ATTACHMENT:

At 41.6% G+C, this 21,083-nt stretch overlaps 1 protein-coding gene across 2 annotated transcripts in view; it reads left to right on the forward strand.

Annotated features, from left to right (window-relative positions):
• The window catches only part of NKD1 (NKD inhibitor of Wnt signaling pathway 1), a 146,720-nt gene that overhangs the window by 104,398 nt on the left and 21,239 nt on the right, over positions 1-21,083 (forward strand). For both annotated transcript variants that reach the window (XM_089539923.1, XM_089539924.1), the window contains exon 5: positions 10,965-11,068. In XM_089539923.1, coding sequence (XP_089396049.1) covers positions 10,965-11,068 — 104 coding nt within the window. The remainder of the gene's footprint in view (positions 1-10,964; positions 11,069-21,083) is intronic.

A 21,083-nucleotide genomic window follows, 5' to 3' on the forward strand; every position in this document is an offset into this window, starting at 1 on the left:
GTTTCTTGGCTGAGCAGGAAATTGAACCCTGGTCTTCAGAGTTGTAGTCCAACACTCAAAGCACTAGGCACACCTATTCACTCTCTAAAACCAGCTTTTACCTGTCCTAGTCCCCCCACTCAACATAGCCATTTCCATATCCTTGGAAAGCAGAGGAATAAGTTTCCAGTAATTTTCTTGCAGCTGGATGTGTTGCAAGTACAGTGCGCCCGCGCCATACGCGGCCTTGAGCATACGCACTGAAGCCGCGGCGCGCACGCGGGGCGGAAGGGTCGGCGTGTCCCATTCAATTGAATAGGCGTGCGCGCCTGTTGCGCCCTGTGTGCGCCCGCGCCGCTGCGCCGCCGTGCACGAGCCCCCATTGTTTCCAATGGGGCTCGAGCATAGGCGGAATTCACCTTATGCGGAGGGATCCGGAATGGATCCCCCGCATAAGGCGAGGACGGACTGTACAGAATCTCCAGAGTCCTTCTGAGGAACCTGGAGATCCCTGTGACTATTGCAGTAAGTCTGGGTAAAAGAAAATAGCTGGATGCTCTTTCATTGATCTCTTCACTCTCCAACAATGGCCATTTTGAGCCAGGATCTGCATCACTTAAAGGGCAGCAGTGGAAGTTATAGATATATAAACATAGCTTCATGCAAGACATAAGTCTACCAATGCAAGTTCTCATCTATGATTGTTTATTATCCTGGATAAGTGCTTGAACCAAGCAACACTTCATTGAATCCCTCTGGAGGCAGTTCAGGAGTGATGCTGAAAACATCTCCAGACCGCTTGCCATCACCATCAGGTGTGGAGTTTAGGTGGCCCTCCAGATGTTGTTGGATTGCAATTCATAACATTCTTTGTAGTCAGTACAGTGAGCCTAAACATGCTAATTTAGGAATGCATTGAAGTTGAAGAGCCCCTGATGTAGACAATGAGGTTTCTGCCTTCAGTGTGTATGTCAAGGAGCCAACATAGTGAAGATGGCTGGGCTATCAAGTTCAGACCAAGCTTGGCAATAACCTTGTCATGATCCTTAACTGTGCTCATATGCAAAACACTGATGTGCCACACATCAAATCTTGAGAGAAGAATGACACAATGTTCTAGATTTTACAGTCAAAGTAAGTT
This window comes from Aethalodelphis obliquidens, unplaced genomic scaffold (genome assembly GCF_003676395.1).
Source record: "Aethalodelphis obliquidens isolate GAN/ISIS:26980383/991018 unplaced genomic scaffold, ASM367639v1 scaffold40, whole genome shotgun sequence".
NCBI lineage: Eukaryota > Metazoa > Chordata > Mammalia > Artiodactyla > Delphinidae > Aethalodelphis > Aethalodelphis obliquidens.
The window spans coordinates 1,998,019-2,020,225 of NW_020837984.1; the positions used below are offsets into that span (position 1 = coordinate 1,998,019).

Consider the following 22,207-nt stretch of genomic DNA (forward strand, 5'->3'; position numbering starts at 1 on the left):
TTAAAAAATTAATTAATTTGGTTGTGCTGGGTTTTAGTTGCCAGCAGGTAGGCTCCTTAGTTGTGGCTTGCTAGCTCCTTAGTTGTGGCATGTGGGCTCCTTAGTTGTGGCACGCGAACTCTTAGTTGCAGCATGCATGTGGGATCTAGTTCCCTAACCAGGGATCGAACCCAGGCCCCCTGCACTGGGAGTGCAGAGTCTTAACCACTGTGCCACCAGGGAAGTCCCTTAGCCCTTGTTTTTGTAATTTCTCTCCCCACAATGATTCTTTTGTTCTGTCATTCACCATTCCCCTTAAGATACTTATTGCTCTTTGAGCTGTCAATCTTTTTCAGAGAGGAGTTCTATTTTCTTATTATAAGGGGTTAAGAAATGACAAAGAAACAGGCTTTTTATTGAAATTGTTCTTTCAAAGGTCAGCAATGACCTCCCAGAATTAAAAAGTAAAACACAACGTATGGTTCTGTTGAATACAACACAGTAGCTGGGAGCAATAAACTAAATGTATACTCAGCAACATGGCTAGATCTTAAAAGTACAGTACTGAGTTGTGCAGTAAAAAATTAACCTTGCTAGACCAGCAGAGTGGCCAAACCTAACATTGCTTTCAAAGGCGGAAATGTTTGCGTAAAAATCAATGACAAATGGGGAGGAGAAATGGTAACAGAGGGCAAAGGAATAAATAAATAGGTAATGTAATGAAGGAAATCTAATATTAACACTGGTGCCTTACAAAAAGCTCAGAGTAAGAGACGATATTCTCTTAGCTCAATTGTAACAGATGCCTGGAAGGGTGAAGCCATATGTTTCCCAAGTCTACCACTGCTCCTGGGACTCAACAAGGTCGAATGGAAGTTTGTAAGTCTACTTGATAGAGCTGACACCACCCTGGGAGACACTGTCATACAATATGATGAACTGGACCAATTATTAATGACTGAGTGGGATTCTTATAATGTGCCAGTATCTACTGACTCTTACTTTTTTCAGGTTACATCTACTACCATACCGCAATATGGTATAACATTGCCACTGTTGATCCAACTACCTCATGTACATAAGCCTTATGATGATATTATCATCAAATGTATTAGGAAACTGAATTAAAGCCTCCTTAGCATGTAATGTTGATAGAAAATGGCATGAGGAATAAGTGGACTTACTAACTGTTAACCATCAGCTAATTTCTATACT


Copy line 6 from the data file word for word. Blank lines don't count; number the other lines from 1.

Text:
This window comes from Aethalodelphis obliquidens, unplaced genomic scaffold (genome assembly GCF_003676395.1).